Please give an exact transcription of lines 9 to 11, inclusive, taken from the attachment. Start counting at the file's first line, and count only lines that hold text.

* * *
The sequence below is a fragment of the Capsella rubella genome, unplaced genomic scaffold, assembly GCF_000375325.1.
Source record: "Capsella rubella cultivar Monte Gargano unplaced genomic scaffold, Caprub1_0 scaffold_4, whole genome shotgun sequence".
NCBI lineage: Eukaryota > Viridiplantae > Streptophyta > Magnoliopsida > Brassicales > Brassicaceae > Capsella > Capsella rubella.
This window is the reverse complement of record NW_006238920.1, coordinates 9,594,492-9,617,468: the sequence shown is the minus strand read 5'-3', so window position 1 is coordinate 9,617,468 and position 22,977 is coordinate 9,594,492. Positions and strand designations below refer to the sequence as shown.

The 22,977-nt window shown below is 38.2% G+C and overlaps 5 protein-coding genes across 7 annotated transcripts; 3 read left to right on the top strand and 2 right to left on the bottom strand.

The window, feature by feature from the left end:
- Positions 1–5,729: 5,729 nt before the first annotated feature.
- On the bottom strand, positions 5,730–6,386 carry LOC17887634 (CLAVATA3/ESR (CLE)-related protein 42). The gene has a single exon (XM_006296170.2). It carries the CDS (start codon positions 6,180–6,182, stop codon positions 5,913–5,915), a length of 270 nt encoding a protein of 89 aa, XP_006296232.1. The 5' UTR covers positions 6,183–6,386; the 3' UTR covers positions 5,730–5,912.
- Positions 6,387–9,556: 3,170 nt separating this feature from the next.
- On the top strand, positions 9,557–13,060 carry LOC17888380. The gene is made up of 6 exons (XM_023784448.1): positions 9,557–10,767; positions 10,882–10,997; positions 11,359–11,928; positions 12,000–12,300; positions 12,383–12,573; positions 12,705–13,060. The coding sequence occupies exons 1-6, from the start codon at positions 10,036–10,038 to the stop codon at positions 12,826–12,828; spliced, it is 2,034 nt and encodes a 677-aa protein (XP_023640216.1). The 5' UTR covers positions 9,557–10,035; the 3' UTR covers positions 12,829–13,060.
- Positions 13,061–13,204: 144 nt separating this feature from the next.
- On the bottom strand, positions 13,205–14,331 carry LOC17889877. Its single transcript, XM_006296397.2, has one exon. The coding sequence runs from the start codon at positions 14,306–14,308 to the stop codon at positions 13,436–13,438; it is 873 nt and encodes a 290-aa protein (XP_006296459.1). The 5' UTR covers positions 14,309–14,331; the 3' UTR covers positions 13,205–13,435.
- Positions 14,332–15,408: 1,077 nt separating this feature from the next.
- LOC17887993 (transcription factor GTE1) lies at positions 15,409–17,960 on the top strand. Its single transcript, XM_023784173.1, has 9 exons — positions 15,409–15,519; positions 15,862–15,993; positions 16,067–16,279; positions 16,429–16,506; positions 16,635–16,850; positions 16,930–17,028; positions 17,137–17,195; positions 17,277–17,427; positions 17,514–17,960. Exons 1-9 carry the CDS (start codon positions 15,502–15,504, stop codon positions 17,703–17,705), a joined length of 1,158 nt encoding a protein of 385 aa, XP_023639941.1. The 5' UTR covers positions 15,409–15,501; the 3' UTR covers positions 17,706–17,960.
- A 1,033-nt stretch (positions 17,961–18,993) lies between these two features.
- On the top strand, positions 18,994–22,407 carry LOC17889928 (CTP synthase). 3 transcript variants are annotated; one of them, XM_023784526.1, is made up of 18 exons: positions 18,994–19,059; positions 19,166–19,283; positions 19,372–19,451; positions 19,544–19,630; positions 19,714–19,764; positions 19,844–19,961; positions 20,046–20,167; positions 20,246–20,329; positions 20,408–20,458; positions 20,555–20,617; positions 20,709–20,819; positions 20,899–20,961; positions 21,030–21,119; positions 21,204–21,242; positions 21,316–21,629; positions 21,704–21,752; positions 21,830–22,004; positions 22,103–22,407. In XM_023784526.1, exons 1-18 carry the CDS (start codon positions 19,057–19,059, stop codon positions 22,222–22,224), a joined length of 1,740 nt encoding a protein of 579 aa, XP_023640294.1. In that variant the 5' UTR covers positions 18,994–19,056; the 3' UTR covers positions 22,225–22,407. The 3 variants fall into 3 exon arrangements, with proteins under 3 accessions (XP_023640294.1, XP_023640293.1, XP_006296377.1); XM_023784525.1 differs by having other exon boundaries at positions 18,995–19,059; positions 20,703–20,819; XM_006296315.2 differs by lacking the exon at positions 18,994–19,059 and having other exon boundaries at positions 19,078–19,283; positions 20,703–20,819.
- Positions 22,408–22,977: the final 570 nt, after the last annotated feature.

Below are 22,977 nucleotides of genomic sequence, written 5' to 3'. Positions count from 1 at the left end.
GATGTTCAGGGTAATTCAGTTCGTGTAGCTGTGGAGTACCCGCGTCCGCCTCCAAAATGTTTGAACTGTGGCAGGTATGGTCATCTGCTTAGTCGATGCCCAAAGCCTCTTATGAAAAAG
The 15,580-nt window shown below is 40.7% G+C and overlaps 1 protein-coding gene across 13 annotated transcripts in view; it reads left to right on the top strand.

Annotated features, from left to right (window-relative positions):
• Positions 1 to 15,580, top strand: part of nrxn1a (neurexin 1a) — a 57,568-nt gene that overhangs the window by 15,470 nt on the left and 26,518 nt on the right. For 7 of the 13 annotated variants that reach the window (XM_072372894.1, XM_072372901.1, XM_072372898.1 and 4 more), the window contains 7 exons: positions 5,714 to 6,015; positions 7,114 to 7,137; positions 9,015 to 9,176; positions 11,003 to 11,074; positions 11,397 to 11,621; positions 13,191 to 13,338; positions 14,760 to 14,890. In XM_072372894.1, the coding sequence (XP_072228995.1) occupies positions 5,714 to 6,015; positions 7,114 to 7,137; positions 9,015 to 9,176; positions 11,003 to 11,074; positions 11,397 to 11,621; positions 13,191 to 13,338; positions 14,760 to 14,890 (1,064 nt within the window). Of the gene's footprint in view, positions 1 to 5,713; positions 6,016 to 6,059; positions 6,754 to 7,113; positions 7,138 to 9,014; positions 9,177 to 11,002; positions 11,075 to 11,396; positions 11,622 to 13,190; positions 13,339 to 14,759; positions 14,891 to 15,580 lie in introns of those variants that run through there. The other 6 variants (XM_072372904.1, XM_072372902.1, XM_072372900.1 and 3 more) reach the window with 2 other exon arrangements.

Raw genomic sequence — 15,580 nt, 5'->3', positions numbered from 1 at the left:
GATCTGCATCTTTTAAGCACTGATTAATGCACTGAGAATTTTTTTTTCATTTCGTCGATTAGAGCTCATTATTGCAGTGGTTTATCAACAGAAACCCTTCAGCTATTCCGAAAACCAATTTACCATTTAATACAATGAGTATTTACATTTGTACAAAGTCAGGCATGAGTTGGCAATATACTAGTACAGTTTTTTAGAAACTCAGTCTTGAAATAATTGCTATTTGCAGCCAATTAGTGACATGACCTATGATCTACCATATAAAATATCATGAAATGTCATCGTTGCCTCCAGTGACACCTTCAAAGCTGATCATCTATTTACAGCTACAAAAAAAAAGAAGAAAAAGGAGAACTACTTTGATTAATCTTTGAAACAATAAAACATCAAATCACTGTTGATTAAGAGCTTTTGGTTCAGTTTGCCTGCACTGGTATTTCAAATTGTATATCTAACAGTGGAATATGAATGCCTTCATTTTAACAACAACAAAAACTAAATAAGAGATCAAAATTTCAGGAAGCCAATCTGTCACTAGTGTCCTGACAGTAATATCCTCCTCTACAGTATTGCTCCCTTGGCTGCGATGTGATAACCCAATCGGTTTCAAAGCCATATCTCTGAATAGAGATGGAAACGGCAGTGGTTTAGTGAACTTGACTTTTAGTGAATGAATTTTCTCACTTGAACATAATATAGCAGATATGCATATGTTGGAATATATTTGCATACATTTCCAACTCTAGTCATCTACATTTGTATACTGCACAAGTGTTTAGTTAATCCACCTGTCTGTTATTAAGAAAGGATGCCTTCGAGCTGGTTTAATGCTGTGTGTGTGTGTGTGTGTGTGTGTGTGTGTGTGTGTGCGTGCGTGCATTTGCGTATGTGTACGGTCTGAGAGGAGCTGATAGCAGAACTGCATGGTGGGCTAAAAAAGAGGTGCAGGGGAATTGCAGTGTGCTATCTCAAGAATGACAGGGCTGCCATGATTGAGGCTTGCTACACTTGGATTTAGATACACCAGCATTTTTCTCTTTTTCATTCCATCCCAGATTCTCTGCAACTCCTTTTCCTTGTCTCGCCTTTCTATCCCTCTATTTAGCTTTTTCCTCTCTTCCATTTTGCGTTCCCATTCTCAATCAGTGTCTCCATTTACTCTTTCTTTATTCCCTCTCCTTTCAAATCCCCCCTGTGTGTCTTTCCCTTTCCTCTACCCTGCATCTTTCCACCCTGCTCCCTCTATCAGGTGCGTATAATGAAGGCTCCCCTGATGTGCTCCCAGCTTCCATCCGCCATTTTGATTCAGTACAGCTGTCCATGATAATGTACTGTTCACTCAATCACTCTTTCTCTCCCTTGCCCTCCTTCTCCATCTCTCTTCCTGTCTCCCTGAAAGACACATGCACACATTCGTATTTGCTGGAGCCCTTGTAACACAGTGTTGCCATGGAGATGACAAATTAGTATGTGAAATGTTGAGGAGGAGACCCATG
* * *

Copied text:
- Positions 6,387–9,556: 3,170 nt separating this feature from the next.
- On the top strand, positions 9,557–13,060 carry LOC17888380. The gene is made up of 6 exons (XM_023784448.1): positions 9,557–10,767; positions 10,882–10,997; positions 11,359–11,928; positions 12,000–12,300; positions 12,383–12,573; positions 12,705–13,060. The coding sequence occupies exons 1-6, from the start codon at positions 10,036–10,038 to the stop codon at positions 12,826–12,828; spliced, it is 2,034 nt and encodes a 677-aa protein (XP_023640216.1). The 5' UTR covers positions 9,557–10,035; the 3' UTR covers positions 12,829–13,060.
- Positions 13,061–13,204: 144 nt separating this feature from the next.